So, how did they do this? Well, of course, there were blog posts. This included a bunch of photos though, including Egyptian wall paintings that appeared to feature the human-faced beasty. It also weaved the tragic tale of a professor who, in 1932, was able to find some Seaman eggs and begin a breeding experiment, only for disaster to strike. The fish all died, and without them, he had no proof of their existence, causing him to go into hiding. Sixty years later, a child captured a live Seaman in Egypt, and a Japanese team was eventually able to use this a launchpad to breed them.

It was all very bizarre, but the site did give a lot of background information about the game’s titular creature. It actually makes it feel like SEGA really cared about the core concept of this supremely weird release. Compared to the previous two entries on the list, this one was a little more mundane, but it was also a pretty good run at getting people interested.


MadWorld was a stylized fighter for the Wii, that saw black and white characters carrying out ridiculously violent moves that would put the Mortal Kombat games of the time to shame. It was, unsurprisingly, subject to a fair bit of controversy at the time. Many didn’t understand why, largely because it was so over the top, it was hard to take it too seriously. In short, when it came to style, Manhunt it was not.

The biggest controversy came with the marketing though. Now, it started simple enough. They ran three separate websites for the game. The main hub was on SEGA’s own website, which was the basic ‘here’s what the game is like’ affair. They also had a blog. Finally, they had MadWorld TV, which was a take on sports talk shows. That last one was pretty cool; intentionally cheesy and focusing on Deathwatch, the blood sport from the game, it was a really fun way to push the game. Not satisfied with web marketing though, we then hit the campaign that hit the UK press: placing body parts around the streets of London.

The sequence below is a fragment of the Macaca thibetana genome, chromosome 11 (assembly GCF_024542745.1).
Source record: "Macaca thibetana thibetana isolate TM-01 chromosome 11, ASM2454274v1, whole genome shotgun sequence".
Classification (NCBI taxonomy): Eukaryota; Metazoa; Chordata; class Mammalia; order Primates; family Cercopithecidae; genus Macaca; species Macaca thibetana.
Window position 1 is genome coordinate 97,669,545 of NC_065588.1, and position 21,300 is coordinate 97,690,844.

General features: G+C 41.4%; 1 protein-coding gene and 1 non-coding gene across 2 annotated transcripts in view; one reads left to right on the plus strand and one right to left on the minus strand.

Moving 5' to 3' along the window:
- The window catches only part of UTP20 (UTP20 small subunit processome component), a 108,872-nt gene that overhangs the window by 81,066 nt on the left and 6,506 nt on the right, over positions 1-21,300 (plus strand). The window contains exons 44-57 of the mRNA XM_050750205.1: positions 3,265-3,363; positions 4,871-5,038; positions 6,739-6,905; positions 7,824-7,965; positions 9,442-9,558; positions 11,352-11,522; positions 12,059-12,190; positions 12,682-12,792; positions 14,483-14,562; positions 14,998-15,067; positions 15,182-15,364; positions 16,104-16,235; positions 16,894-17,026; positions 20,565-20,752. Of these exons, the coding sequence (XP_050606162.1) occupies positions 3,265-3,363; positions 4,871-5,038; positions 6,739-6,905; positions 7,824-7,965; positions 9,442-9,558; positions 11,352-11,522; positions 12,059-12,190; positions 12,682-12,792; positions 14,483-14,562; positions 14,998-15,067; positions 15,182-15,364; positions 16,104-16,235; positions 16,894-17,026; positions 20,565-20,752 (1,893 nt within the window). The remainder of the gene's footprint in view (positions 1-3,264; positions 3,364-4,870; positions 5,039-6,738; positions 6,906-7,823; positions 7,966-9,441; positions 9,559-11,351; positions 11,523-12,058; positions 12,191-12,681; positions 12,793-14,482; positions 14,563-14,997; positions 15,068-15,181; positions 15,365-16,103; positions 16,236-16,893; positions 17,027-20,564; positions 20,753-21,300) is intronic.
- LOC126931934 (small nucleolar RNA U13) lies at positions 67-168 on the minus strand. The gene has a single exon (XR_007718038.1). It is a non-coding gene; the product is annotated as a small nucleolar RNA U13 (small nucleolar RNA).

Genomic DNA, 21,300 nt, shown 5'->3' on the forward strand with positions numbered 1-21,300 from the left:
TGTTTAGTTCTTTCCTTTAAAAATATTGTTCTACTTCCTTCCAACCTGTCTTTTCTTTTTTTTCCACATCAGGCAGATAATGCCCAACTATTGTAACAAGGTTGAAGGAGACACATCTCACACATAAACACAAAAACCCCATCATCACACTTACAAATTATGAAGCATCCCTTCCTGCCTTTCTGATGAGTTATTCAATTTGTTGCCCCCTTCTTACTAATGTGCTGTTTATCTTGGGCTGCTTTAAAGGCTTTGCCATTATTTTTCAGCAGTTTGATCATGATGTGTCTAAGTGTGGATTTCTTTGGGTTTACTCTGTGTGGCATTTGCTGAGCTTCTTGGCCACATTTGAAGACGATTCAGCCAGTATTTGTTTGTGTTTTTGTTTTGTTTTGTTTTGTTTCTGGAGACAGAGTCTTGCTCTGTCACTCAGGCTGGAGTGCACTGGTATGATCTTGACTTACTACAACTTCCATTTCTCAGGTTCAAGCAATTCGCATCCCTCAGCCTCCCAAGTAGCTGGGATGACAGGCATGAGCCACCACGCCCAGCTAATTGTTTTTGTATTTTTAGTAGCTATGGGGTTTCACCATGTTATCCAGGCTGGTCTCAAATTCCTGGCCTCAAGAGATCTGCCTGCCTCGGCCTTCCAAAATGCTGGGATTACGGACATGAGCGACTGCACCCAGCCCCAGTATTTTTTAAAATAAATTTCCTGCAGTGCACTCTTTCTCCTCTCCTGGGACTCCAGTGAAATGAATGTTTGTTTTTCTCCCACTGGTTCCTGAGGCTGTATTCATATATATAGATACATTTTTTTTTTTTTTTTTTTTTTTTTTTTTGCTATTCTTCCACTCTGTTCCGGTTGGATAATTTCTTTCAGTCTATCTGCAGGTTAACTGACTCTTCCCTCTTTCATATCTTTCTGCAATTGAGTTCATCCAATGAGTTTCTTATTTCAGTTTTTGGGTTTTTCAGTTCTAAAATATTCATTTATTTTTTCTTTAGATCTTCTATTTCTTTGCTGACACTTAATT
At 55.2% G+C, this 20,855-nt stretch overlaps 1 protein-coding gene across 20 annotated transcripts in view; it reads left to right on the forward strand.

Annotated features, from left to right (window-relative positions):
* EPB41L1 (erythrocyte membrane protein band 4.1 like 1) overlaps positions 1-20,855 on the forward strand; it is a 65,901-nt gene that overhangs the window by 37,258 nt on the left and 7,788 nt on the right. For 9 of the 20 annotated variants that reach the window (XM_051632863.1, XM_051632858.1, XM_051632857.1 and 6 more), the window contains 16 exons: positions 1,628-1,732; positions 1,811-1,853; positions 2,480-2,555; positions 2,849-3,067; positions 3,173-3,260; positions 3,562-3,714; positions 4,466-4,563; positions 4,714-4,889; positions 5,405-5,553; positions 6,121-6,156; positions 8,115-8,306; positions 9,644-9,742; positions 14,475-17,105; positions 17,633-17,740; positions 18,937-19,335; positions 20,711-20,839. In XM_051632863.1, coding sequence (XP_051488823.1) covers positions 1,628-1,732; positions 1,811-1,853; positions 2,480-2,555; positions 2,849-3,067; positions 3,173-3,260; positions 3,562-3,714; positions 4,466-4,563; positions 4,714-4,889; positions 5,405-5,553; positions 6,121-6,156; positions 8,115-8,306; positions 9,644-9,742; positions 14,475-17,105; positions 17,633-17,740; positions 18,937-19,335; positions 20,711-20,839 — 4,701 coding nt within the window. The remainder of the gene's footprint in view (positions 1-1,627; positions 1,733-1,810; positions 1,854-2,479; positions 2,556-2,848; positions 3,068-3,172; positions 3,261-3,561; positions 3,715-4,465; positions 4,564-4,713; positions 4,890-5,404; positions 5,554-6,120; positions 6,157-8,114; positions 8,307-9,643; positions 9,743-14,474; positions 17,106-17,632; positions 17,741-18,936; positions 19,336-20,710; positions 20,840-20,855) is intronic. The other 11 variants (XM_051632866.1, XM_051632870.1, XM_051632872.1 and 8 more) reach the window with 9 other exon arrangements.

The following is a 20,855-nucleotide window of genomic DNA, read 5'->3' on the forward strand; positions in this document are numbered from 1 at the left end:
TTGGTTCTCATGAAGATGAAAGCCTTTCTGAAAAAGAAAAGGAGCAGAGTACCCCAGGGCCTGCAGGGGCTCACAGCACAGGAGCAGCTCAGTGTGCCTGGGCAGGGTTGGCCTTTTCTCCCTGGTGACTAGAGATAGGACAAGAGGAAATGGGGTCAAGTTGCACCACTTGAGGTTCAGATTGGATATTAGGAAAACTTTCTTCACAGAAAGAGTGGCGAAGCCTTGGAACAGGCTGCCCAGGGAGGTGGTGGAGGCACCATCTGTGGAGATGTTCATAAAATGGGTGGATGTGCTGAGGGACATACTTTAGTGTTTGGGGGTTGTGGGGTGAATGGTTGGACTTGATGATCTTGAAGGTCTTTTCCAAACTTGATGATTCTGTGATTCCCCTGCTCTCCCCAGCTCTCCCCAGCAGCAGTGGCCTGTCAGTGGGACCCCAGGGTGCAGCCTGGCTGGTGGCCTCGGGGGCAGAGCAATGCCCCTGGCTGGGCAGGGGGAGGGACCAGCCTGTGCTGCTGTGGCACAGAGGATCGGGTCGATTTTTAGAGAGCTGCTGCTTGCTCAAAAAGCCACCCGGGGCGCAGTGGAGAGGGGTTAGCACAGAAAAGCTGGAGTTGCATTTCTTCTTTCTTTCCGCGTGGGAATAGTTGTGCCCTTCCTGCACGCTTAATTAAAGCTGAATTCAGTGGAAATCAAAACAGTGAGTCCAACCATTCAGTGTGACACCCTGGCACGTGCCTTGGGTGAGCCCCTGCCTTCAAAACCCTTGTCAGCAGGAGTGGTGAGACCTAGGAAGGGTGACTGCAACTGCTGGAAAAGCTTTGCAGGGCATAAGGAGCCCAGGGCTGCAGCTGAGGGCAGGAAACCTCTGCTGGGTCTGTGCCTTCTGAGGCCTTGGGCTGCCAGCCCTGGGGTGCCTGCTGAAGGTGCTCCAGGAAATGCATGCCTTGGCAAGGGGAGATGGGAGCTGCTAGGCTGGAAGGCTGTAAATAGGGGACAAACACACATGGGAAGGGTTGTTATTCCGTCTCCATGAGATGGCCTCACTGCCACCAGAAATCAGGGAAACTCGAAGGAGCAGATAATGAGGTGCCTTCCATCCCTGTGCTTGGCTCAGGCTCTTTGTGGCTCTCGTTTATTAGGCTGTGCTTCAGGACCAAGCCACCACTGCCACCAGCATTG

So, what happened? Well, SEGA started placing severed prosthetic arms around London, each one clutching a copy of the game. Now, the arms were pretty gruesome looking, but there was a caveat. Much like in the game, they were painted to be black and white, with only the blood in full colour. It was all very ballsy, especially as the Wii was mostly seen as a family-friendly console. But then The Sun newspaper saw the campaign and started complaining that it all sickened the general public. That’s right, the famous bastion of high moral standards that is The Sun said it was sickening. But was it really? As it turns out, probably not. SEGA had teams monitoring each limb, ready to remove them immediately if they caused an offense. They received no complaints.

This was an era where SEGA was still willing to go a little crazy with marketing but had learned a few lessons, I think. It was still edgy, and still a little bizarre, but it had some more restraint than normal. I thought this was one was pretty cool overall.


This is one that you may not be aware of if you were never a fan of the SEGA Saturn. So, some history. Enemy Zero is a survival horror game that was pegged to be a Sony PlayStation exclusive. Enter designed by Koji Eno. He had previously worked on the interactive horror game D, and it was that very title that led into this marketing stunt.

You see, Koji was upset with Sony. When it came to their port of D, they printed only 28,000 copies. The pre-orders exceeded 100,00, and they simply couldn’t catch up. Working for a small company, Koji was livid because one failure like that could have severe consequences. So, he took revenge. Koji set up a booth at the Sony Computer Entertainment Japan press event, promising more details about Enemy Zero.

And that’s where things went mad. Kenji gathered 200 members of the press and played a trailer for the game, seemingly ending as most did, with the Sony PlayStation logo. But it didn’t end. On-screen, the logo morphed first into the SEGA Saturn logo, then in SEGA’s Vice President, who simply stated, “Welcome to SEGA”.

The whole thing caused a fair stir. While it wasn’t technically a purely SEGA marketing stunt, they must have signed off on it. Advertising that they’ve stolen away an exclusive title at the original company’s press event is a pretty crazy move too. While Sony would have the last laugh in the long-run, this was one of those times that the Saturn looked to have a shot at recovery.



So, those were my favourites. But what about yourselves? Do you have any favourite moments from SEGA’s marketing campaigns? Let me know in the comments below!